|Attorney General of Arkansas|
|Preceded by||Tom Gentry|
|Succeeded by||J. Frank Holt|
|Preceded by||J. Frank Holt|
|Succeeded by||Joe Purcell|
|Prosecuting attorney for 13th Judicial Circuit in South Arkansas|
|Born|| October 31, 1917|
Helena, Phillips County
|Died|| June 27, 1979 (aged 61)|
El Dorado, Union County, Arkansas
|Resting place||Arlington Cemetery in El Dorado, Arkansas|
|Spouse(s)||Rebecca E. Bennett|
|Children|| James Bruce Bennett|
|Parents||Oakley and Anita Bennett|
|Alma mater|| Southern Arkansas University|
Sought Arkansas governorship in 1960 and 1968
|Service/branch||United States Army|
|Rank||Lieutenant colonel; combat pilot|
|Battles/wars||World War II; both theaters|
|Early in his career, Bruce Bennett sought to pose as a more determined segregationist than Governor Orval Eugene Faubus, who attempted in 1957 to block the desegregation of Little Rock Central High School but was forced to bow to federal court orders.|
Bruce Bennett (October 31, 1917 – August 26, 1979) was a Democratic politician from El Dorado, Arkansas, who served as his state's attorney general from 1957–1960 and from 1963–1966. Bennett lost primary elections for governor of Arkansas in 1960 and 1968.
Early years, education, militaryEdit
Bennett was born to Oakley Adair Bennett and Anita Bennett in Helena in Phillips County near the Mississippi River in eastern Arkansas. In 1921, the family moved to El Dorado, the seat of Union County, where Bennett attended public schools. He studied pre-law at El Dorado Junior College and the subsequent Southern Arkansas University in Magnolia, the seat of Columbia County. In 1940, Bennett joined the United States Army; two years later, he was commissioned a second lieutenant and served fourteen months in Europe. He returned to the United States for pilot training. Toward the end of World War II, Bennett was redeployed to the South Pacific as the commander of a B-29. In thirty missions over Japan, he earned the Distinguished Flying Cross, the Air Medal with three clusters, and a Bronze Star. After the war, Bennett attended Vanderbilt University Law School in Nashville, Tennessee, having procured his degree in 1949.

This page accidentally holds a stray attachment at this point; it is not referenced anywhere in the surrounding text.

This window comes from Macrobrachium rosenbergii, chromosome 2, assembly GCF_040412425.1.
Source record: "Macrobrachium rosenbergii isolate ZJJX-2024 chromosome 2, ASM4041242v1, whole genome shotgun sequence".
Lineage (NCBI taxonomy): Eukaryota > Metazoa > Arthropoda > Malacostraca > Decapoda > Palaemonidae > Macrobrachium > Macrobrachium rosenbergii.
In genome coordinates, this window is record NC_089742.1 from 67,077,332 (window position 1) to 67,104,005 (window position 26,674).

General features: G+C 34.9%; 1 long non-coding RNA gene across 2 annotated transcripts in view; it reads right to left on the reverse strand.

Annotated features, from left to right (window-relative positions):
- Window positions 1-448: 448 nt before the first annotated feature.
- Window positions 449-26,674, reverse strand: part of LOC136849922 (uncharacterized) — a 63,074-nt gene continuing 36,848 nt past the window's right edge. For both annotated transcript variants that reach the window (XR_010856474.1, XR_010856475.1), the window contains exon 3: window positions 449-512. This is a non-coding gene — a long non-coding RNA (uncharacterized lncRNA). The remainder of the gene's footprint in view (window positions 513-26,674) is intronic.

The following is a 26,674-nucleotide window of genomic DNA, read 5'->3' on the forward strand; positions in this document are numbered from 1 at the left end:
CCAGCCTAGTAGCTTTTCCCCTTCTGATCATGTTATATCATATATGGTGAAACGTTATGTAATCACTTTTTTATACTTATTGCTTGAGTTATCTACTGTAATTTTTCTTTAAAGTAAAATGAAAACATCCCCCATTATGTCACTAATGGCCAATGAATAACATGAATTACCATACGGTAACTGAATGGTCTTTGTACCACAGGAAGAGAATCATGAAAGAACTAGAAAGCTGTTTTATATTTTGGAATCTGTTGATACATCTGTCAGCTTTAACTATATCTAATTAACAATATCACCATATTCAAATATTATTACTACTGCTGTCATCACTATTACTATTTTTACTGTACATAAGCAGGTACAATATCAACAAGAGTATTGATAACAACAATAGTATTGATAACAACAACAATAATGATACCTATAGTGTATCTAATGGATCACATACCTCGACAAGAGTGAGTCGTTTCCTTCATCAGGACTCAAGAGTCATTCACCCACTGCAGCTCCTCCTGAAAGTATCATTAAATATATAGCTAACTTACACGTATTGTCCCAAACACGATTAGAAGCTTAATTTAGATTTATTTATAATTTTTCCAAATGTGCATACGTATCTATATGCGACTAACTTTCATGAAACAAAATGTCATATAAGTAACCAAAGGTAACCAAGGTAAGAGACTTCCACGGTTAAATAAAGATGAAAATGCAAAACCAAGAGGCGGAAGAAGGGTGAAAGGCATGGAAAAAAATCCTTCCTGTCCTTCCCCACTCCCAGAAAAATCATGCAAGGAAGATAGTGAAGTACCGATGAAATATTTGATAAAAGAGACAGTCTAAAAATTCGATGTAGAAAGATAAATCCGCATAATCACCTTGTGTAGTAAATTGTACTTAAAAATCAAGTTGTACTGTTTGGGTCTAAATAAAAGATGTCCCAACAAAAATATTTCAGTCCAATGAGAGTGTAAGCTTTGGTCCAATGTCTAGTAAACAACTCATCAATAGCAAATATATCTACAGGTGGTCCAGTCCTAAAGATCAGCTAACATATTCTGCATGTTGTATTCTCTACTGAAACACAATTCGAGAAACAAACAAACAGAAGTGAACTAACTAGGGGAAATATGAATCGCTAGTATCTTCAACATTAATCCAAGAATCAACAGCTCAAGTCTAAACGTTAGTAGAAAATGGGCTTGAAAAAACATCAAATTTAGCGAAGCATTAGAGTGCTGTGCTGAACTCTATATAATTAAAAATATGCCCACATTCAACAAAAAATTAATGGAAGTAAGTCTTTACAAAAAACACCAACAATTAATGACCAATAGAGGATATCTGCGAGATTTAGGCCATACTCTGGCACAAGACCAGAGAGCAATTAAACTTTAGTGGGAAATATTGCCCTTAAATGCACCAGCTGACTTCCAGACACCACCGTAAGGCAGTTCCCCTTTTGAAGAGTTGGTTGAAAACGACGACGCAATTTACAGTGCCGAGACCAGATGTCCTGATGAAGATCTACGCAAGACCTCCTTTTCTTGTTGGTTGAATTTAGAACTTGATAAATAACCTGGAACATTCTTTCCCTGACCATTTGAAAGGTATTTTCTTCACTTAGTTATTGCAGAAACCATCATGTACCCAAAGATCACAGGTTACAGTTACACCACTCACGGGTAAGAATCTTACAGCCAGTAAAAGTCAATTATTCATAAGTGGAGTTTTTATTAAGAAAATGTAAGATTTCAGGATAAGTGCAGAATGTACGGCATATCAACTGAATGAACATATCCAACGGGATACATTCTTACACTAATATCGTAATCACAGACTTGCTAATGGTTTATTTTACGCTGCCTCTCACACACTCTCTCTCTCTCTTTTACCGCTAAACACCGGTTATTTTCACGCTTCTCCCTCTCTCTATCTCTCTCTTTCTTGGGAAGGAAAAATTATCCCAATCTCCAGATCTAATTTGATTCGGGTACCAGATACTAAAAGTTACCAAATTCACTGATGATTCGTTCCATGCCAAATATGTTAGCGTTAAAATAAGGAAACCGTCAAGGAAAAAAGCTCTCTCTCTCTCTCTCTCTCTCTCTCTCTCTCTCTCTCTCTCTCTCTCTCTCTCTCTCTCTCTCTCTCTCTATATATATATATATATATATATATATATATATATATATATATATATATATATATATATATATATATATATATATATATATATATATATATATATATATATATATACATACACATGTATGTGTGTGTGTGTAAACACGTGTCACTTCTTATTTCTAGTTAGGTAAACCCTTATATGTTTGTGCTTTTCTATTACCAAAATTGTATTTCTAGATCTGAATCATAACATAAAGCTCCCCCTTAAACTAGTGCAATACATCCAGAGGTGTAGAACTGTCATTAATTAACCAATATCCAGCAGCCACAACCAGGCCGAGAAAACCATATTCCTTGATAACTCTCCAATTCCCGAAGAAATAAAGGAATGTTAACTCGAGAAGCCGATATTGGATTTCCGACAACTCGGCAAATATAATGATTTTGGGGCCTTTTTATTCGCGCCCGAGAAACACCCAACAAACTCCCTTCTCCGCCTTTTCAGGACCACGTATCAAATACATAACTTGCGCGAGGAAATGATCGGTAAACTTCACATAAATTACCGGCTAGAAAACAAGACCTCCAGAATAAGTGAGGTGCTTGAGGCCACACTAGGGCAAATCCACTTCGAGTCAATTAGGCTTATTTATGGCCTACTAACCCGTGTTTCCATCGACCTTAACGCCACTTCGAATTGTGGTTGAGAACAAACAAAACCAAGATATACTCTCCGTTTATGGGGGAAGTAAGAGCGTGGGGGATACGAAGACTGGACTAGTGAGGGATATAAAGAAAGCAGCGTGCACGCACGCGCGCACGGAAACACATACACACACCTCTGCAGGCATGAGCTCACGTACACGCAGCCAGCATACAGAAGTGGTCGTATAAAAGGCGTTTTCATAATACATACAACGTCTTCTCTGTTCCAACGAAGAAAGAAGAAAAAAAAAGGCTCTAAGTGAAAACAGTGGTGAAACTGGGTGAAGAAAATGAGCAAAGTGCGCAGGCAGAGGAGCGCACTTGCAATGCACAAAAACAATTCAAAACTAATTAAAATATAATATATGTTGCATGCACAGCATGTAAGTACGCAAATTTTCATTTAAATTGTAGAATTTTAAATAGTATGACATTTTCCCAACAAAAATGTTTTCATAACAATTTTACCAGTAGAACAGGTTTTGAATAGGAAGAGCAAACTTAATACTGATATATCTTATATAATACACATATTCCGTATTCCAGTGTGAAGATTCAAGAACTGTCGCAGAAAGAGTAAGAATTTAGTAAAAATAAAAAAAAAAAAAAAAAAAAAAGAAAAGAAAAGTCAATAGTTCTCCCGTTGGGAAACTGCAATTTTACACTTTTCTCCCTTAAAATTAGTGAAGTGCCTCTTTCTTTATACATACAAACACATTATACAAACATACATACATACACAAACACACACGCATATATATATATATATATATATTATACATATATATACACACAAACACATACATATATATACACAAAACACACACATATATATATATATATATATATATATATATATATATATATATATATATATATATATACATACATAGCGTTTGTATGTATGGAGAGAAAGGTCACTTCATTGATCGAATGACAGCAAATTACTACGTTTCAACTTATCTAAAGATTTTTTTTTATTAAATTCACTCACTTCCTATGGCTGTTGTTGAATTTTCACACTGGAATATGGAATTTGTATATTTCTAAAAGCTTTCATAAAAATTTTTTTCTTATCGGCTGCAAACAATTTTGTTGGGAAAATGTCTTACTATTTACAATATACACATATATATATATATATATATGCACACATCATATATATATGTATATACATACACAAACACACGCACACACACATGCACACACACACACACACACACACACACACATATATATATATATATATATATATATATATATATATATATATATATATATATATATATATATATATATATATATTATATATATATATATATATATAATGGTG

In 1952 and 1954, Bennett was elected prosecuting attorney of the Thirteenth Judicial Circuit in south Arkansas.
Originally a segregationist, Bennett won his first term as attorney general in 1956, succeeding the two-term Democrat Tom Gentry. That same year, Governor Orval Eugene Faubus defeated segregationist intraparty rival James Douglas Johnson, then an outgoing state senator and later an associate justice of the Arkansas Supreme Court. In 1960, Bennett declined to seek a third consecutive two-year term as attorney general and instead challenged Faubus in the primary. Both Johnson in 1956 and Bennett in 1960 accused Faubus of being less than committed to racial segregation, even depicting him as a tool of the National Association for the Advancement of Colored People and its leader, Daisy Bates. Bennett ran a surprisingly distant third in the primary behind Faubus and the moderate Joe Hardin, a former Arkansas Farm Bureau president.
In 1958, Bennett authored a series of bills designed to limit the activities civil rights protestors, whom he considered "the enemies of America.” The bills sought to prevent the NAACP from providing legal counsel or funding lawsuits in Arkansas. Bennett tried to force the NAACP to release its membership list and personnel records to the state, a position struck down in 1958 by the United States Supreme Court in a related case, NAACP v. Alabama. Bennett also procured legislation to prohibit NAACP members from becoming Arkansas state employees. He associated the NAACP with an "international communist conspiracy" and presented such testimony before legislative bodies in Arkansas and Tennessee.